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Barbara Hepworth retrospective – and how to buy her art for £75

I'm a little breathless about yesterday's news that a big Barbara Hepworth retrospective is coming to Tate Britain next year. 

I saw Hepworth's work some years ago, in a show at Tate St Ives (in the town so dear to me): the Tate Britain show promises to be very good indeed, but the Cornish branch was possibly the most spectacular building in which to view her curvaceous, earthy work – and not just because it was the mid-century sculptor's adopted home and workplace.

If you've been to the beach-side gallery, you'll know the central plinth inside the front of the building, beyond which you can see the waves crashing into Porthmeor Beach beyond, sand, sky and water lit up with that unique, luminous St Ives light. Imagine now looking at that view not just through the circle of the windows, but also through the void in the middle of a giant Hepworth artwork. Magical.

The Tate Britain show, opening in Summer 2015, will be the first Hepworth retrospective in London since 1968 and will feature more than 70 works, including rarely exhibited pieces, pre-war carvings that survived the bombing of her studio and the artist's use of photography and film. (Random fact unconnected to Hepworth, but connected to St Ives and the war: my dad was a small boy in the 1940s and, while in St Ives visiting his grandmother, had to hide behind rocks on the little beach next to Tate St Ives as enemy planes flew overhead and shot at him and his father.

I'm digressing wildly. And this isn't just an excuse to publish images of some of my favourite pieces of her work. If you can't wait until 2015 to come to the big smoke and get your fix – did you know that John Lewis is currently selling a collection of beautiful reproduction Barbara Hepworth prints (pictured above and below)?

They're £75 each and are exclusive to John Lewis as part of the celebrations of the store's 150th anniversary.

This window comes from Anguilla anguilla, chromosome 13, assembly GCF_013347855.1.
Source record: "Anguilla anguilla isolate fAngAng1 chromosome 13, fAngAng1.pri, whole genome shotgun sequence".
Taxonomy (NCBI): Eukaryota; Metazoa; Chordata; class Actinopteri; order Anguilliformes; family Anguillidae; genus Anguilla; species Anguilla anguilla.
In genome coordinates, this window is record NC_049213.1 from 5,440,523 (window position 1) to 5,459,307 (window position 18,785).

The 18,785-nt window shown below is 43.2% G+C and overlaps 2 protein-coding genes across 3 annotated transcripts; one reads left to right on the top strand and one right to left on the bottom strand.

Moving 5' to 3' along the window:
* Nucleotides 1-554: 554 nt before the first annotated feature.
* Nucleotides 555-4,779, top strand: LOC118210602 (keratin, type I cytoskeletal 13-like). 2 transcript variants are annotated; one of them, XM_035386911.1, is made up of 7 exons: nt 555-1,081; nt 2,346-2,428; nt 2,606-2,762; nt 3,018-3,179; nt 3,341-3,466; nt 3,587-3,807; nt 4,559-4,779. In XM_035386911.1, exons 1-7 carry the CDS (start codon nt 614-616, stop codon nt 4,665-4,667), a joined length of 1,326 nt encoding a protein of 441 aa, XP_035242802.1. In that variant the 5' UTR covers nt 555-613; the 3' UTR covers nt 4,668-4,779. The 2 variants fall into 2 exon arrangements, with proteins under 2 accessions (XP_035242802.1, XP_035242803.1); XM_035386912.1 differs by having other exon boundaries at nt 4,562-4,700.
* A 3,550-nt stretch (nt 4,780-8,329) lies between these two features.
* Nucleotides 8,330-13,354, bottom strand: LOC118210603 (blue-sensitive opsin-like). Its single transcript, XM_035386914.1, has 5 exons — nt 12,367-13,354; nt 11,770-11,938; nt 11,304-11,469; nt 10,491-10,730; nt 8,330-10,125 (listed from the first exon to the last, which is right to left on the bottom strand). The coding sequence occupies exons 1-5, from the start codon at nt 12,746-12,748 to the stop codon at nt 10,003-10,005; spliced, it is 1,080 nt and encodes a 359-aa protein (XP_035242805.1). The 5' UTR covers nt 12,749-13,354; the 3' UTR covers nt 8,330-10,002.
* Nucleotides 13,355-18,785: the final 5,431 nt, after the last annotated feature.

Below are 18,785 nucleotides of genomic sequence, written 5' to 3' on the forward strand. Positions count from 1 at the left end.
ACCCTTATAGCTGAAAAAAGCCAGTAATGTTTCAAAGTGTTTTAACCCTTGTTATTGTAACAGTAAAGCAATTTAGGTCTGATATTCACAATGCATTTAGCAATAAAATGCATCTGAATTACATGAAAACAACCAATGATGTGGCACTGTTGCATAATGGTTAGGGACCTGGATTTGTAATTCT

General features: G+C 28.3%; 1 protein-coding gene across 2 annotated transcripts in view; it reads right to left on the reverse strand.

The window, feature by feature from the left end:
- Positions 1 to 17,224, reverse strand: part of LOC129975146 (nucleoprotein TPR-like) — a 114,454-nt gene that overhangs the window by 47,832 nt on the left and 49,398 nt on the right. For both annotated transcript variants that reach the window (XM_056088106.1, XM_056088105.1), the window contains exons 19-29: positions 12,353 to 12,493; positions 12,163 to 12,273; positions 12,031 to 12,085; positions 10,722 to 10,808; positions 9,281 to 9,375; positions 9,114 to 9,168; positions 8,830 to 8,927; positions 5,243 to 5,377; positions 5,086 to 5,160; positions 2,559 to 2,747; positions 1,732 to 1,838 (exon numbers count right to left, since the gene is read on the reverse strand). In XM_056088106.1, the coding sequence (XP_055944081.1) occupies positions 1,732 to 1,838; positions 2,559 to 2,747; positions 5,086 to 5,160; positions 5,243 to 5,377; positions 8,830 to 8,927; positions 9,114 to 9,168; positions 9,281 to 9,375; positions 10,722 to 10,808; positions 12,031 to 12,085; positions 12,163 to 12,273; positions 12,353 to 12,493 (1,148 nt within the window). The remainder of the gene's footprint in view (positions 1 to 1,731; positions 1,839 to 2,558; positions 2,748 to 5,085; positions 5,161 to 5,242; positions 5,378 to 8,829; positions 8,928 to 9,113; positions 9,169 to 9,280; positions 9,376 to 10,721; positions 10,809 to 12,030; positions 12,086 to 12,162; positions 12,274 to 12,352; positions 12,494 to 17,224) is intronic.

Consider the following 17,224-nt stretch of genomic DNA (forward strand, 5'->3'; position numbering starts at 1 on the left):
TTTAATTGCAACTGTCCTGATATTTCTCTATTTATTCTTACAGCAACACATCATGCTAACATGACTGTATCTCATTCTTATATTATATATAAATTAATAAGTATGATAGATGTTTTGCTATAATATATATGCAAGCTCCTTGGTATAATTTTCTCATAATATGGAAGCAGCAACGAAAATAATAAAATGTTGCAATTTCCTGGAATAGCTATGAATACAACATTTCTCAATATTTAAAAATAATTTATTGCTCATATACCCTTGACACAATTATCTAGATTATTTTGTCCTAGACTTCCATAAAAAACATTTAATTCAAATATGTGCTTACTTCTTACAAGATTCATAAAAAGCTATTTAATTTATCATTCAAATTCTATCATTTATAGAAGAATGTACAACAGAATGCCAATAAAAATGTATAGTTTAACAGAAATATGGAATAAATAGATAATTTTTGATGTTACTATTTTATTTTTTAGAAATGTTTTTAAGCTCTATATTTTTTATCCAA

The artworks were chosen because one of Barbara Hepworth's sculptures, Winged Figure, commissioned by John Lewis and installed in the early 1960s, adorns the exterior of the flagship London branch. You can see and read about the interesting story behind the six-foot sculpture on the excellent My Friend's House blog.

But don't go yet – you can also see some of Hepworth's rarely-seen drawings in this archive post by contributing ed, Abi.

Happy weekend all – and I'm off for a couple of weeks, partly taking little break in the sun and partly obsessing over what DIY chores around the house I can get stuck into. That's just how some people relax. You of all people should understand...

The Barbara Hepworth retrospective takes place at Tate Britain next summer; also part of the Tate's 2015 programme are major exhibitions including Jackson Pollock, Frank Auerbach, Marlene Dumas and Alexander Calder, kinetic sculptor and inventor of the mobile. 

Images: John Lewis, and Hepworth Estate for the photograph of Barbara Hepworth in the Palais studio in 1963 with unfinished wood carving Hollow Form with White Interior, taken by Val Wilmer.

Post by Kate


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  2. Great post - also worth mentioning, especially to those living in the north of England, The Hepworth Wakefield in Wakefield, West Yorkshire, Hepworth's hometown. Full details - here you can see Hepworth's 'to scale' working models, predominantly made in plaster, tools and learn about the processes behind her iconic works.

    1. Thanks for the additional Hepworth info - much appreciated. Must visit!